U.S. Military FAQ -- What Is An Article 15?

NJP - Nonjudicial Punishment

Manual for Courts-Martial (2008)
••• There are three different types of courts martial; general, summary and special. In a general court martial, the maximum punishment for a guilty verdict is higher than that of a summary or special trial. (U.S. Air Force photo by Airman 1st Class Whitney Lambert). gettys

The military has its own laws and regulations. All of which can be found in the Uniform Code of Military Justice (UCMJ). When a service members breaks the rules serious enough to require a legal hearing, the service member can request a Court Martial and be tried by a jury consisting of military officers, warrant officers, or one third enlisted members depending upon the the rank of the accused. Lesser offenses will typically be heard by the accused chain of command.

A frequently asked question by recruits seeking to join the military is, "What Is an Article 15?"

Answer:  If a military member gets into trouble for a minor offense and it does not require a judicial hearing, Article 15 of the (UCMJ) allows for the commanding officer to decide the innocence or guilt and administer the punishment to the offender if necessary. Also known as Non-Judicial Punishment (NJP), the Article 15 hearing allows for the immediate chain of command of the UCMJ offender to handle "in house" the lesser offenses that do not require a trial or break other local or federal regulations.


In the Navy, the Article 15 hearing is called Captain's Mast (or Admiral's Mast) depending upon the rank of the member's commanding officer. In the Marine Corps, it is called "Office Hours". In the Army and Air Force it is referred as simply an Article 15 hearing.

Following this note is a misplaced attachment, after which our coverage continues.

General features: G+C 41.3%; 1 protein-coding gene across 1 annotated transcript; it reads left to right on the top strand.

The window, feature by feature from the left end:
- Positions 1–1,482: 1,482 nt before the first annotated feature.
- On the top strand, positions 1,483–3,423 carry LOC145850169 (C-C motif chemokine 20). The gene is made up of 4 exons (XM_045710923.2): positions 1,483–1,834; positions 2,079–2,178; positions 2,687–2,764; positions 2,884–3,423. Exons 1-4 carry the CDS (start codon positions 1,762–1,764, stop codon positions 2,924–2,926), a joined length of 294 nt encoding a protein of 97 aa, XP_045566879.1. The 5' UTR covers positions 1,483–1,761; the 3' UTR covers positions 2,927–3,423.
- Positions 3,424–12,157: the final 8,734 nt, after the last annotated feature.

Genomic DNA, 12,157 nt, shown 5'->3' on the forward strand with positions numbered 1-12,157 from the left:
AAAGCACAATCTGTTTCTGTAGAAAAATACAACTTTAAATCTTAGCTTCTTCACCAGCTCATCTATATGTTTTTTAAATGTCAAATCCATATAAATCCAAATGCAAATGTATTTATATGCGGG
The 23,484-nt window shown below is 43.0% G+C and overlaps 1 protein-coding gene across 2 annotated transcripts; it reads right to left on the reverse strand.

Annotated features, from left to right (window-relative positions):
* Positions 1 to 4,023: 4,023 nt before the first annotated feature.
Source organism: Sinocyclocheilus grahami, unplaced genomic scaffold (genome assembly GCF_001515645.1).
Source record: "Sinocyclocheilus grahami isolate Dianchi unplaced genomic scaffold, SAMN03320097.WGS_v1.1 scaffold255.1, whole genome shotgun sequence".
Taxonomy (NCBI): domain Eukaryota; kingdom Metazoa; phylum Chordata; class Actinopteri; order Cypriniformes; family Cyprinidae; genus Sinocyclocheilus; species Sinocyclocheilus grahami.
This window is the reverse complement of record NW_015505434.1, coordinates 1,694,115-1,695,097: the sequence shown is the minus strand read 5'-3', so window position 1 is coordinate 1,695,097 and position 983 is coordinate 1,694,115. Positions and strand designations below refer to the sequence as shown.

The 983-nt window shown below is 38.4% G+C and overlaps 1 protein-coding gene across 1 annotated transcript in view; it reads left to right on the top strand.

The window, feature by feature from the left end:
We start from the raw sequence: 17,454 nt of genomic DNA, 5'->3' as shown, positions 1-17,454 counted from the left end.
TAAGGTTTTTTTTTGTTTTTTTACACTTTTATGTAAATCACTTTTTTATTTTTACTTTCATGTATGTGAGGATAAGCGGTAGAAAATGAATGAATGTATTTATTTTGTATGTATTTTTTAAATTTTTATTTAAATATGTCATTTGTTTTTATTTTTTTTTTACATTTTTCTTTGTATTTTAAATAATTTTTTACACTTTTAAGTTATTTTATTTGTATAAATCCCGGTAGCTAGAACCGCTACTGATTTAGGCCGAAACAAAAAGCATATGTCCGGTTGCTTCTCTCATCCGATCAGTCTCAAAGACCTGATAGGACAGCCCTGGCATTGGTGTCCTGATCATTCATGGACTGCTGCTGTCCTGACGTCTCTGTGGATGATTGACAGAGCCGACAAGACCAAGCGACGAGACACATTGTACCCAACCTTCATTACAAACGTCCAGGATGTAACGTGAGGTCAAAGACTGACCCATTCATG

If someone commits a punitive offense, an Article 15 proceeding is conducted. The offender can request a Court Martial if he/she feels that it is worth the risk of a higher punishment. The NJP / Article 15 hearing is more of a legal proceeding than a trial that involves the chain of command with references speaking either for or against the accused. The commander will hear the Article 15 proceeding if he/she feels the offense is too minor to warrant a full-blown court martial.

It's best to think of Article 15 as a misdemeanor court, vs. a felony court (which would be more indicative of a court-martial). Below are the details of the Article 15 process:

To initiate Article 15 action, a commander must have reason to believe that a member of his/her command committed an offense under the UCMJ. Article 15 gives a commanding officer power to punish individuals for minor offenses. The term minor offense" has been the cause of some concern in the administration of NJP. The Manual for Courts Martial (MCM) indicate that the term "minor offense" means misconduct normally not more serious than that usually handled at summary court-martial (where the maximum punishment is thirty days' confinement).

Part 1 - Nature of offense. The Manual for Courts-Martial indicates that, in determining whether an offense is minor, the "nature of the offense" should be considered. In military criminal law, there are two basic types of misconduct-disciplinary:  Infractions and Crimes. Disciplinary infractions are breaches of standards governing the routine functioning of society. 

Circumstances. The circumstances surrounding the commission of a disciplinary infraction are important to the determination of whether such an infraction is minor. When dealing with disciplinary infractions, the commander must be free to consider the impact of circumstances around the case.